How Much Effort and Money Does Home Espresso Take? - Page 5

Want to talk espresso but not sure which forum? If so, this is the right one.
coyote-1
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#41: Post by coyote-1 »

NicoNYC wrote:I actually think cycling is a great equivalent for making espresso in terms of both cost and difficulty. In your case, Cat1 is pretty damn competitive, you were basically training to compete in the World Barista Championships, or at least a national qualifier for the WBC (excepting of course the physical demands of cycling).

For both cycling and espresso, a thousand bucks or so gets you into the game, maybe 1.5 or 2k if you want to skip the entry level. On a budget, you could get a single-speed or fixed gear (Robot, Flair, hand grinder...). Then the accessories: pedals, shoes, jerseys, GPS (tamper, WDT tool, fancy cups, dosing rings). And if you start to dive deep, you need a road bike, gravel bike, mountain bike (flat burr, conical burr, titan flat, ghost burr). A similar amount of time and knowledge necessary for routine maintenance and repair as well.
I raced back in the day. My bike was CAAD2, much less than a grand, when everyone else was spending $3K or more for advanced aluminum and nascent carbon. By doing so they shaved perhaps 1.5 pounds off the bike compared to what I had. And even though they had DuraAce and I didn't**, I still was able to keep up on the flats and overtake most on hills.

**My group, though not DuraAce, was nonetheless SIS. But I also raced before that indexing system became common, back when even with the most expensive Campagnolo group you still needed to hunt around for your gearing. And down-tube shifters! lol Sometimes, equipment does confer a huge benefit. So it went with Shimano; SIS was a game-changer.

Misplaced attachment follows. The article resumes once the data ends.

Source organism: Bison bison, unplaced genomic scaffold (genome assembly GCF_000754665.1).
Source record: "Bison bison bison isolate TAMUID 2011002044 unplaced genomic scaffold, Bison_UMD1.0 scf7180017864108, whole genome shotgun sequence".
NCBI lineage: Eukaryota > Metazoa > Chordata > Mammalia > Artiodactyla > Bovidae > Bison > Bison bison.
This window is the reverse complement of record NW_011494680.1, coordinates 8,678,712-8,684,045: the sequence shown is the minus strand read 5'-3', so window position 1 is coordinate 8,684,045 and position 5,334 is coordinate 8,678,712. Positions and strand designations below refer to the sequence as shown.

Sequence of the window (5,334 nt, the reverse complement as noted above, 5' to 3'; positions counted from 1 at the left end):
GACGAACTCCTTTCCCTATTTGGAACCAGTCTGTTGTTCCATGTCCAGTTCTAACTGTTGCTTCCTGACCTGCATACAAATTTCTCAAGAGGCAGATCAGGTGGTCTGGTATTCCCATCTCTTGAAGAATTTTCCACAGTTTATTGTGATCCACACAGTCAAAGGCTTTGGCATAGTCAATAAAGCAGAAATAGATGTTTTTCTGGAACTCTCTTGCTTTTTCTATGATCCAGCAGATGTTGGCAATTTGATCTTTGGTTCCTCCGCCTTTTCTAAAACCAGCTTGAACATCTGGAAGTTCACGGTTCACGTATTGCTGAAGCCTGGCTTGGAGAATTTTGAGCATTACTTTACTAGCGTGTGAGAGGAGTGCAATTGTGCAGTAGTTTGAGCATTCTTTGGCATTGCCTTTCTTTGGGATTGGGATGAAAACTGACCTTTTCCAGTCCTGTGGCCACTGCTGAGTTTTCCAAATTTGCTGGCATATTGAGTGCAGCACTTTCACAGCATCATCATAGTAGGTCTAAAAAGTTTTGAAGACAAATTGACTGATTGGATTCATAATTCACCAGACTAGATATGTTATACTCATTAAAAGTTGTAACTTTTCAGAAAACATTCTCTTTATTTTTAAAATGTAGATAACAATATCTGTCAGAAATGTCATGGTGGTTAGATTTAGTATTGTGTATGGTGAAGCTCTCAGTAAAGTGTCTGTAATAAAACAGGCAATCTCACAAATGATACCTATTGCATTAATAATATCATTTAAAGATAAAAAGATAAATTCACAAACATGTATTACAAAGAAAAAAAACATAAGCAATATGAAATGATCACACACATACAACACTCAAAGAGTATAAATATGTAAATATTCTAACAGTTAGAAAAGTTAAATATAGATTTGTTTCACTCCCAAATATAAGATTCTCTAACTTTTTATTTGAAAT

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Martin (original poster)
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#42: Post by Martin (original poster) »

Sometimes rational decision making only gets us so far before it crumbles with contradictions. And sometimes solid logic takes us where we don't want to go. That's where aesthetics, pride, hope, prejudice and fantasy fill the holes in common sense. So I maybe I should have bought a Decent instead of Bianca. But the Decent just doesn't look like a proper espresso machine. So how can I be happy with its shots?

Take that, you empiricists. :roll:
Heat + Beans = Roast. All the rest is commentary.

Primacog
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#43: Post by Primacog »

BaristaBoy E61 wrote:Ask you friend, "how much trouble and effort are you willing to endure to produce an exquisite cup of coffee?"
That's the question that resolves the conundrum most of the time for me. Maybe 99 per cent of people don't really care that much about the quality of the coffee they drink. Most of them actually are fine drinking instant coffee and sometimes drink milk espresso drinks as a social thing or a nice drink when they're in a cafe. We are the very small minority or the weird ones to the rest of the world LOL If they actually know how much we spend on our coffee hobby they will think we are not just weird but crazy!
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jpender
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#44: Post by jpender »

Seems like there is a lot of space in between instant coffee and $20K worth of equipment, 10,000 hours of time, and $400 per pound specialty beans.